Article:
Friday, April 29, 2011

RPG vs DND Part 3: Autocalculation vs Leniency, Cheating, and the Magic of the Dice

One of the banes of the D&D player’s existence is the constant flipping through the rule books.  Action cards in 4th edition have limited this a little, but the infinitely complex and little understood grappling rules have gained a status of infamy in the world of Dungeons and Dragons.  Perhaps that is why Bioware wisely decided to leave grappling out of the NWN games.

In a VRPG, there is no need to check the rules in general.  Finding out what a particular item or spell does can be done with the click of a button, and everything else is done automatically.  Combat, attacks of opportunity, sneak attacks.... Neverwinter Nights never forgets a modifier.  It’s somewhat glorious.  Also, math is no longer needed, adding modifiers to modifiers to dice rolls.  It’s all done for you, and you can watch the math happening at the bottom of the screen (other games don’t allow this I believe, but the process is still happening).  One combat encounter takes about 30 seconds in NWN.  In D&D that 30 seconds would have stretched out for at least 20 minutes as people rolled initiative, made decisions, and flipped through stacks of books to find out exactly what kind of save would be required against Burning Hands.

Why, when everything takes exponentially longer (completing NWN: 10 hours.  Completing a D&D campaign of a similar scale: 1 year), would you choose rulebooks over computers?  Three words: leniency, cheating, and dice.

When you can’t quite find that rule or the DM just doesn’t want to worry about it, you don’t have to find it.  The rules are always there to help you, never to hinder you.  People tend to forget that.  If it’s too complicated, ignore it.  Grapple checks can be done with one or two dice rolls, not with 6 pages of rules.  The DM is free to modify things however he wants to.  Also, the DM understands the one argument that NWN cannot: “But it’ll be so COOL!”  You can get away with things if it looks like it will be an epic moment, even if it would not normally be possible.  In fact, I think Exalted is supposed to be based on this idea.  The DM has the power to bend the rules and be lenient to help the players enjoy the game, which VRPGs cannot do.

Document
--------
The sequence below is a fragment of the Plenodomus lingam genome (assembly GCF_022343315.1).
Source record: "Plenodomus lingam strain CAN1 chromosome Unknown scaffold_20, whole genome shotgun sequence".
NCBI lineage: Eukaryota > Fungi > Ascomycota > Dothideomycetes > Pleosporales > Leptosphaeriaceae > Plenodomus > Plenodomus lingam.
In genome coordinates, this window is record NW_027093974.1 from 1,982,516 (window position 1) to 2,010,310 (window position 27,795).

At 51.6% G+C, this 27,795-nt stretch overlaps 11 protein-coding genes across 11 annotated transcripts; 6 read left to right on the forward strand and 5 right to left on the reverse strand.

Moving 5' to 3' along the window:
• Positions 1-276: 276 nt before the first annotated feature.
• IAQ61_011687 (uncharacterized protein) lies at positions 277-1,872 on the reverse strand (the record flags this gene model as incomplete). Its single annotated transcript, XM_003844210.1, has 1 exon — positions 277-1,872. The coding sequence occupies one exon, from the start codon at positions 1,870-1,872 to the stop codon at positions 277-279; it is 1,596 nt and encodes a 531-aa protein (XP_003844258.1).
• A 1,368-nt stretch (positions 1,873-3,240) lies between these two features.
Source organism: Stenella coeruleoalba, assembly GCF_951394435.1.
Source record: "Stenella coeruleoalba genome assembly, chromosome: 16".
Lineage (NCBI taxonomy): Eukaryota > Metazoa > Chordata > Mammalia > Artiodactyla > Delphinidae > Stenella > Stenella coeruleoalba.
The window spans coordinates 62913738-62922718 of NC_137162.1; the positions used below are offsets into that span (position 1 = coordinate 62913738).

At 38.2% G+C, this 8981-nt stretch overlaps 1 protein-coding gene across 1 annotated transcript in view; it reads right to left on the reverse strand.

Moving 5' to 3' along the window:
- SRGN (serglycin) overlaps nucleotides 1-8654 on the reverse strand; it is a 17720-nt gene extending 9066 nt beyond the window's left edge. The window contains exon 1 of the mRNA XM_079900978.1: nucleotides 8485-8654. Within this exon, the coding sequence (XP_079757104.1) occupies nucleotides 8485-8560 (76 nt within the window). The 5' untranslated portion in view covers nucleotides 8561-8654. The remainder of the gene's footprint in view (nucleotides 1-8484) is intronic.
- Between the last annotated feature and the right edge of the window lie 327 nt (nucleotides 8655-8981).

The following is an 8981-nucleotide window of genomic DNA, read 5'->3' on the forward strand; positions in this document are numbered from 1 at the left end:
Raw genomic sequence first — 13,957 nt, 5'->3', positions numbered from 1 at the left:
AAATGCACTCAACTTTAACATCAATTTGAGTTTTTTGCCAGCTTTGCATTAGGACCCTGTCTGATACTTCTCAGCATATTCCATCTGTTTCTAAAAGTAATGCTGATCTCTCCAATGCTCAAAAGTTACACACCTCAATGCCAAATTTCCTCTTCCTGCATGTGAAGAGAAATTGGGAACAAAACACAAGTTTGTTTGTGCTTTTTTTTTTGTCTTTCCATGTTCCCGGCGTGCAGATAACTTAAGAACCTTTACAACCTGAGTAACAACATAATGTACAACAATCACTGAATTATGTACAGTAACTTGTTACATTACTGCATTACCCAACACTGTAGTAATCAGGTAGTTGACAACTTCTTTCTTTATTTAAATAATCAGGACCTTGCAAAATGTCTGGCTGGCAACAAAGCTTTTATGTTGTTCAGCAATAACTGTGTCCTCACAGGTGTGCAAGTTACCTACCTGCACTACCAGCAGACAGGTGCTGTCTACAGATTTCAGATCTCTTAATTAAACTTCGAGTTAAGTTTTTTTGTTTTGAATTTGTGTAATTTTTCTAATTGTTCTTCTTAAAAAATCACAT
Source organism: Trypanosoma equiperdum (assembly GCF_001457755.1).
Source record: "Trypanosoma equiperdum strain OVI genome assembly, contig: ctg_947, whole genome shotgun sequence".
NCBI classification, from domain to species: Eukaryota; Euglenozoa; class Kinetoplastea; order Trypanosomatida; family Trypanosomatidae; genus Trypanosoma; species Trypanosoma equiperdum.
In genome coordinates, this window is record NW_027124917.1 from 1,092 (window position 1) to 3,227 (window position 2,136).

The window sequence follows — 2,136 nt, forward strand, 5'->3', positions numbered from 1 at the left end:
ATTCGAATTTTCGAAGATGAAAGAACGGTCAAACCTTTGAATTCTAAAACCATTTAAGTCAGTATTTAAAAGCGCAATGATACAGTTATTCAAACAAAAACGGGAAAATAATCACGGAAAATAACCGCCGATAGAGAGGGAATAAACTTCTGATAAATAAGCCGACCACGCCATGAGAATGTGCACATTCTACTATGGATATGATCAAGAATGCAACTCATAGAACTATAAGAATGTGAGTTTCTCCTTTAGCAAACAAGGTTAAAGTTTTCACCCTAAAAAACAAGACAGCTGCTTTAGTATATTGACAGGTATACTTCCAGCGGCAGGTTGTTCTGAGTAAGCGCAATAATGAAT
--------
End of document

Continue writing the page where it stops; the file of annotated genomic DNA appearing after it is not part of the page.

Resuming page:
Also, a smaller point: cheating.  If the DM isn’t looking you can reroll that dice.  If it falls off the table, it’s essentially a free reroll.  The DM doesn’t know ALL of your stats.  How is s/he supposed to know if you added an extra modifier in there, or if that shield you described having crafted had one extra tiny ability?  I never cheat of course *cough*, but it’s possible, and it prevents those inevitable times when every roll you make is below a 3.

Finally, the dice.  They are magical.  There are loads of superstitions and traditions regarding dice, passed on from one gamer to the next.  Cover your dice when someone attempts a grapple.  When you get a new dice, make sure to roll the 1s out of it.  It’s fantastic.  There’s a whole culture just surrounding those numbered polyhedrons, and I don’t think an RPG is really complete without it.

Basically, my point here is that while the VRPG is very well ordered and structured, the tabletop game has so much more variety, flexibility, and hilarity in it that I don’t think should be ignored.

Oh and of course, save points are very, very useful.


  1. I don't think it falls under leniency, but one other reason -- breadth of choice / options. You can go off the rails in tabletop RPGs. You can choose to negotiate, or build a makeshift trap, or some other option and the DM can adapt (sometimes well, sometimes not) to resolve matters plausibly in game.

  2. Yeah, that's kind of part of what I was driving at in Part 2 of this set of posts. The number of times things go in directions which totally throw the DM is fantastic, although frustrating if you actually ARE the DM :P Choice makes D&D what it is.

    I managed to derail the entire campaign a month or two ago of a game I'm in because I spotted something the DM never saw coming. Annoyed him no end... almost as much as when the party managed to craftily one-shot the boss I'd spent hours crafting in a different game. Genius.